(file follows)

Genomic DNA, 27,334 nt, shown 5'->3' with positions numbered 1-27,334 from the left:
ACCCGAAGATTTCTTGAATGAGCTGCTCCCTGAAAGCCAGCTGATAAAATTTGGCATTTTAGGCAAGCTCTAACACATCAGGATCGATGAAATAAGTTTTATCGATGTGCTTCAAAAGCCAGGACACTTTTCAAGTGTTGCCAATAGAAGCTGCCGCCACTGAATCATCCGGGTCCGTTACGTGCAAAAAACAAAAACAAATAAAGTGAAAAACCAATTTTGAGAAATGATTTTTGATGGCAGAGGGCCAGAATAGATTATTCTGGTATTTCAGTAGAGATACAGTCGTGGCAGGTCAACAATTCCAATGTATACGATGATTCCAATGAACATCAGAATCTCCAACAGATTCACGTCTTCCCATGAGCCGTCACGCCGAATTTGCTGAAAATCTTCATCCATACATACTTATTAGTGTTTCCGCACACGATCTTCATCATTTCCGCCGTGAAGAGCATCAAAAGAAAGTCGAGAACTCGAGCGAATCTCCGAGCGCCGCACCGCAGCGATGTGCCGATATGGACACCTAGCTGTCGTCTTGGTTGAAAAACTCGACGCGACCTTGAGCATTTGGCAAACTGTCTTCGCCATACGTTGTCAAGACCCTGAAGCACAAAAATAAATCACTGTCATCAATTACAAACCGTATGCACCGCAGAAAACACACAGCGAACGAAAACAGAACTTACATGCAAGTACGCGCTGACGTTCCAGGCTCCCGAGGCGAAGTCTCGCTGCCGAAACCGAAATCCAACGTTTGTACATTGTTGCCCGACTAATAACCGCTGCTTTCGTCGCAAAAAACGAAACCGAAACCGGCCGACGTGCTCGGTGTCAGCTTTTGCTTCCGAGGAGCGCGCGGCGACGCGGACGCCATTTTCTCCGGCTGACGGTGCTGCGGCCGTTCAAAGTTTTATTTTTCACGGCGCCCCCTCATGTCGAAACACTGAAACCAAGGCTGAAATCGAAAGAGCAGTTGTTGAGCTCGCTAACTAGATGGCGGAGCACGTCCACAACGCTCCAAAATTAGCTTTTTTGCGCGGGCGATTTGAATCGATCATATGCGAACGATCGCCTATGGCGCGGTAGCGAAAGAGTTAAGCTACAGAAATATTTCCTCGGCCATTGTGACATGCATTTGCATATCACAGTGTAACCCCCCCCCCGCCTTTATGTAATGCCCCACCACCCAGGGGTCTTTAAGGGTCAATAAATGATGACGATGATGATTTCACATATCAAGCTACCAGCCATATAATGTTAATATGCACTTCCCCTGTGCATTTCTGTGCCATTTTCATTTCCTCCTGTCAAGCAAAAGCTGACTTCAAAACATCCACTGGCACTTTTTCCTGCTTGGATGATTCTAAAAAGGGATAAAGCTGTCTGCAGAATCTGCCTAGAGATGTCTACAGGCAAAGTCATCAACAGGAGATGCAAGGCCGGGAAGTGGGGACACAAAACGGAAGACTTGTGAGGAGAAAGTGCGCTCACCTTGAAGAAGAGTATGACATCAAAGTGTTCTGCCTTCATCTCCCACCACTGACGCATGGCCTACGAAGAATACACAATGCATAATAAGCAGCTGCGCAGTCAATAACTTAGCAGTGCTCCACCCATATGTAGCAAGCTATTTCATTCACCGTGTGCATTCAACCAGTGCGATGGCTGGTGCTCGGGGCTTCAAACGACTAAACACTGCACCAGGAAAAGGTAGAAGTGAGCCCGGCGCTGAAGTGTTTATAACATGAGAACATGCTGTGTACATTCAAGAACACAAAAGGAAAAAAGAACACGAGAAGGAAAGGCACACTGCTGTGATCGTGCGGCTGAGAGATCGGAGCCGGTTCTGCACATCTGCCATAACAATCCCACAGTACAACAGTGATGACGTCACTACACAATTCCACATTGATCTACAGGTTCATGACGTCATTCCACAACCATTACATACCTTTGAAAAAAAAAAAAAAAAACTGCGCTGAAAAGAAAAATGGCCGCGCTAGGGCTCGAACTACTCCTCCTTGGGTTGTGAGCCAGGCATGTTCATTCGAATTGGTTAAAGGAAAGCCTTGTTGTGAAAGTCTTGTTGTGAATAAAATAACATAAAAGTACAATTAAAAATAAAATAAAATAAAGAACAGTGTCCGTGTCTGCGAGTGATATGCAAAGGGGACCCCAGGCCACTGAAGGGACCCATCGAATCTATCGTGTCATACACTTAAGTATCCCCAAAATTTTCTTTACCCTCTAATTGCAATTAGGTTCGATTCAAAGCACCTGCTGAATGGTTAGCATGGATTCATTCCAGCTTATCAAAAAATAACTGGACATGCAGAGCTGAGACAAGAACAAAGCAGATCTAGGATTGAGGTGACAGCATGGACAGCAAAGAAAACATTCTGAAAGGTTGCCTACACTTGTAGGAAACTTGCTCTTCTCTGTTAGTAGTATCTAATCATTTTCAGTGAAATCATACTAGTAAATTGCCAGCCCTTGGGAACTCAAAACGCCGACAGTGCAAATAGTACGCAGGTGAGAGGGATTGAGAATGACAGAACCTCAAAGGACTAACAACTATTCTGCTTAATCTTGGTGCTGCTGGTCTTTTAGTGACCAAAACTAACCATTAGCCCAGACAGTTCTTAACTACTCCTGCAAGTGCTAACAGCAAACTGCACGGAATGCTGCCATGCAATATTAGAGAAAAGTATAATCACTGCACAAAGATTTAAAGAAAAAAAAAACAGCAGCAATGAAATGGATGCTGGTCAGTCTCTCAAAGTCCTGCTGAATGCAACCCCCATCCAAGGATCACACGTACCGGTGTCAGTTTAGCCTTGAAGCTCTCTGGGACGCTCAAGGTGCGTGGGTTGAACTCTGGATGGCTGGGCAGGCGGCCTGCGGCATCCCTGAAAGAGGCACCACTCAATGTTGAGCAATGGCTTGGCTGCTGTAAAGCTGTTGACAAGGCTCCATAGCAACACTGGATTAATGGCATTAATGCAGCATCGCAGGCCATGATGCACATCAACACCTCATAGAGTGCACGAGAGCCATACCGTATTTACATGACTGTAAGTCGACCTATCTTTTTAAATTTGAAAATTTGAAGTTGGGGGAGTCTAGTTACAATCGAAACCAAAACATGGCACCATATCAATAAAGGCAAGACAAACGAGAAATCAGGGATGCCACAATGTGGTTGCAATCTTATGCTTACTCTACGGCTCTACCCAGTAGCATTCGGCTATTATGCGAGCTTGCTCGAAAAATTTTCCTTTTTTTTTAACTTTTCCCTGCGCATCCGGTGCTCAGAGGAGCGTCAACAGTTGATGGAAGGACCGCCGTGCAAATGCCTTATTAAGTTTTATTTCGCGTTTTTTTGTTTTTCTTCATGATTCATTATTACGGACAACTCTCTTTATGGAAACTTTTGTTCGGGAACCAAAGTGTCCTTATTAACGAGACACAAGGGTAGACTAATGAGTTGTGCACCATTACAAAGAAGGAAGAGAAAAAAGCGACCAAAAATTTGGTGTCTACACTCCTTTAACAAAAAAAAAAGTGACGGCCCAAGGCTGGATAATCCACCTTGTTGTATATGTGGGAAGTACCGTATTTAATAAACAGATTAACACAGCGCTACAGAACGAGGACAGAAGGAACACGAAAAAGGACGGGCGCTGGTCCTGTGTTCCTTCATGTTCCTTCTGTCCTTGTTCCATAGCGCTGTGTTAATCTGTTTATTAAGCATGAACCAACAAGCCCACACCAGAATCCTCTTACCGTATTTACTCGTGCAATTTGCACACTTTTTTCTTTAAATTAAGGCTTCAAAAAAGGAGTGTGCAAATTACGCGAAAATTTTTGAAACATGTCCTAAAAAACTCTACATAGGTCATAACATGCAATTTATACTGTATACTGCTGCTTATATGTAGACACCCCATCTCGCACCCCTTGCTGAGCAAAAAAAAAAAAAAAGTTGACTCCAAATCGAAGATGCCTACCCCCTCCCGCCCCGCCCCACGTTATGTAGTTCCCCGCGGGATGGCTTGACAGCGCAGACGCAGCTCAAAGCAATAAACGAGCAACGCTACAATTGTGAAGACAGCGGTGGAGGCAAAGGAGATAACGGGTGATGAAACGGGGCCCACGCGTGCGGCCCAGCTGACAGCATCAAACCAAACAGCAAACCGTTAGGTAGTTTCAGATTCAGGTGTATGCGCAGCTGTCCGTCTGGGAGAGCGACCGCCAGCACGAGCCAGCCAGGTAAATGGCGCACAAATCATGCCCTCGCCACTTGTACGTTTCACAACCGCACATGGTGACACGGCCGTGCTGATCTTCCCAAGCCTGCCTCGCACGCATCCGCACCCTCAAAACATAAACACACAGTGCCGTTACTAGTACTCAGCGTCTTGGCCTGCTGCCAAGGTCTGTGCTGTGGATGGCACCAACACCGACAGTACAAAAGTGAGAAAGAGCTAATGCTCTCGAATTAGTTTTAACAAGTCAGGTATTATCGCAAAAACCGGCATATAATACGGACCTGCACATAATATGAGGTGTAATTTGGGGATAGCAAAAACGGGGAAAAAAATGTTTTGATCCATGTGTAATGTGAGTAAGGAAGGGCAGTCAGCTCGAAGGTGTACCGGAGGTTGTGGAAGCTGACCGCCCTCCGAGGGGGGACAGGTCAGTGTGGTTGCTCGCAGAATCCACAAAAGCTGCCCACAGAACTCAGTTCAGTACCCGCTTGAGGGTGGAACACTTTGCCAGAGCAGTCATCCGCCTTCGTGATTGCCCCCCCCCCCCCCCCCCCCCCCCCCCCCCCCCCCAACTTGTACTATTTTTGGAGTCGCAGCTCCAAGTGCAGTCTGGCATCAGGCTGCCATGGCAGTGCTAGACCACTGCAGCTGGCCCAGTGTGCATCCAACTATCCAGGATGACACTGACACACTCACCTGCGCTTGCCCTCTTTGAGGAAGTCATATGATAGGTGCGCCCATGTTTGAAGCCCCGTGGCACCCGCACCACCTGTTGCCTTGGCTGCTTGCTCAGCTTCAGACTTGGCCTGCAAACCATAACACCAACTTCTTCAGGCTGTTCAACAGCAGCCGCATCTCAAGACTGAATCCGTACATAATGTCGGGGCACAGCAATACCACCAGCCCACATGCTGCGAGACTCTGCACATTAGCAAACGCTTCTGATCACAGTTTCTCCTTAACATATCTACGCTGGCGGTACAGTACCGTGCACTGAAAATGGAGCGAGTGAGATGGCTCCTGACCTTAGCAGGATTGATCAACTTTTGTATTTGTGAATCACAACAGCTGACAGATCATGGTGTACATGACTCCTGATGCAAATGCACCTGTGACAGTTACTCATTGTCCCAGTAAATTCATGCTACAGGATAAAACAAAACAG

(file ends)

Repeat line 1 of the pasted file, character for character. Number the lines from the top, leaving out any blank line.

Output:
Genomic DNA, 27,334 nt, shown 5'->3' with positions numbered 1-27,334 from the left: